Business launches salvo over work limit
Employers' coalition gathers forces to fight possible introduction of standard weekly hours, saying it will hurt competitiveness
A coalition of over 50 business associations is planning to take out advertisements to spell out their objections to the introduction of standard working hours.
The plan came under fire from labour activists who say the coalition is trying to exert pressure on the government.
The move comes amid expectations of the launch by the government this month of a task force to examine the impact of a law regulating work hours. A source said the task force would consist of about 24 people, and all 12 members of the Labour Advisory Board had been invited to join.
The Hong Kong Business Community Joint Conference has written to its members asking for support and donations to pay for the ads in three Chinese-language newspapers on April 17.
In the letter, it warns that a limit on working hours before overtime has to be paid would have "a huge impact on society and business".
It says it goes against the city's free-market principles which offer maximum room for companies to develop.
"Setting standard working hours is a complex, controversial issue, which needs in-depth discussion from all sides of society," the letter says. It questions how hours can be standardised across the vast range of occupations.
"If working hours are standardised through legislation, business costs will increase significantly and the competitiveness of small to medium-sized companies will be weakened," it said. "The minimum-wage law was introduced not long ago, and both the business and labour sectors, as well as other sectors in society, still need time to absorb the impact of that law."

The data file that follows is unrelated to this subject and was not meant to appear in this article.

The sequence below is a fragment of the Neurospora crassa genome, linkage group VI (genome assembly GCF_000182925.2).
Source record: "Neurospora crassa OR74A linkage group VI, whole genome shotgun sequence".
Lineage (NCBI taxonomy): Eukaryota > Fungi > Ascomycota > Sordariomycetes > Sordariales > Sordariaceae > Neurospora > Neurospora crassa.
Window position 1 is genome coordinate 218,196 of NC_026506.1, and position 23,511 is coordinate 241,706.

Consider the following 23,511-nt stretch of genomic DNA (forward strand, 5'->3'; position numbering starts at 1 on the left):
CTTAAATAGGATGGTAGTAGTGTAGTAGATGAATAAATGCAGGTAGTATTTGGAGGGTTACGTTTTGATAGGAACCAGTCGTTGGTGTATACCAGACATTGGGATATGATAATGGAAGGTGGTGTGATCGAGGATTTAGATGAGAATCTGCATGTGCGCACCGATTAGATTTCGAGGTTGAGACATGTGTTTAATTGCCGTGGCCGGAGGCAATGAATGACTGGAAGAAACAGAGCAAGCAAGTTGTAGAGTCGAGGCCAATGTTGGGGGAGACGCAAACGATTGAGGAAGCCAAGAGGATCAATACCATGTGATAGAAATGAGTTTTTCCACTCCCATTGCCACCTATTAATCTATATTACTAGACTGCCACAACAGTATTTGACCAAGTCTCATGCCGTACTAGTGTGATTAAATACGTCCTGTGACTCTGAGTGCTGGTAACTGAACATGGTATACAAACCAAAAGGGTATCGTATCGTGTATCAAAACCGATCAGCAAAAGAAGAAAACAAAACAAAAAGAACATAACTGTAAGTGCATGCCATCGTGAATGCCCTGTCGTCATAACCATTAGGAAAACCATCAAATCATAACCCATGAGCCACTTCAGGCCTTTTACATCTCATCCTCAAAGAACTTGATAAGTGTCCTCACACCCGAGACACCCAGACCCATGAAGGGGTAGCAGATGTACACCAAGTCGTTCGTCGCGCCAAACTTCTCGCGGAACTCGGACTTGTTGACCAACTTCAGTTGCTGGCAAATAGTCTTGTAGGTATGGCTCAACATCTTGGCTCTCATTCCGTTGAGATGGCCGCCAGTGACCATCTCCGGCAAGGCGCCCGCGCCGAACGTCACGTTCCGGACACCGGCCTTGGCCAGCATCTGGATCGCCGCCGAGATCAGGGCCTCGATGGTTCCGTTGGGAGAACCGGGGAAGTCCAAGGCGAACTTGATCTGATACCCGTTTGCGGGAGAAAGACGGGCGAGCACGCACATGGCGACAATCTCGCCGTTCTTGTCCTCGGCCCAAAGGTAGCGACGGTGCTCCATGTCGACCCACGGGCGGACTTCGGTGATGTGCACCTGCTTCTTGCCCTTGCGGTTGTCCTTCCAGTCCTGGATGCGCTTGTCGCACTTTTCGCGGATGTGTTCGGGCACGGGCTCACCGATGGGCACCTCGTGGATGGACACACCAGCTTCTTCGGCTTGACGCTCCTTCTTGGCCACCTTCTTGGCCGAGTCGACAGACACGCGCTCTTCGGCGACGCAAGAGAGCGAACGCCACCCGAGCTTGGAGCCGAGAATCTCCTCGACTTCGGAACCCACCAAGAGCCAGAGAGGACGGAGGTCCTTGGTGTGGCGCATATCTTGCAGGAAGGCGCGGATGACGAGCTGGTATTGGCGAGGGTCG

The coalition's members mostly represent medium-sized businesses. They include the Hong Kong Jewellery Manufacturers' Association and the Hong Kong Small and Medium Enterprises General Association.
Seven of the city's biggest business chambers, including the Hong Kong General Chamber of Commerce, issued a joint letter to the government in November last year warning laws regulating working hours would hurt business.
Confederation of Trade Unions policy researcher Poon Man-hon argued these fears were unfounded.
The veteran analyst said his studies showed that the rise in labour costs would be only 4.5 per cent - as long as the law did not apply to management, who earned more than the general workforce.
"Studies in other countries show the positive impact of such a law," he said. "The workers have a better sense of belonging and the turnover rate is lower. There is also less sick leave."
He added: "The coalition is exerting pressure on the government. It's not rational. I think they feel they need to take a stronger stand on this matter after the minimum wage law went through."
Labour Advisory Board employee representative Lee Tak-ming suggested setting standard working hours at 46 to 48 hours weekly and that overtime pay for workers in different industries should be different.
For example, people in more physically demanding, low-paid jobs, such as cleaners, should be paid 1.5 times the hourly wage for overtime work, he said.
The government estimated in a report released last November that employers would need to pay out up to HK$55.2 billion more a year in wages if working hours were regulated.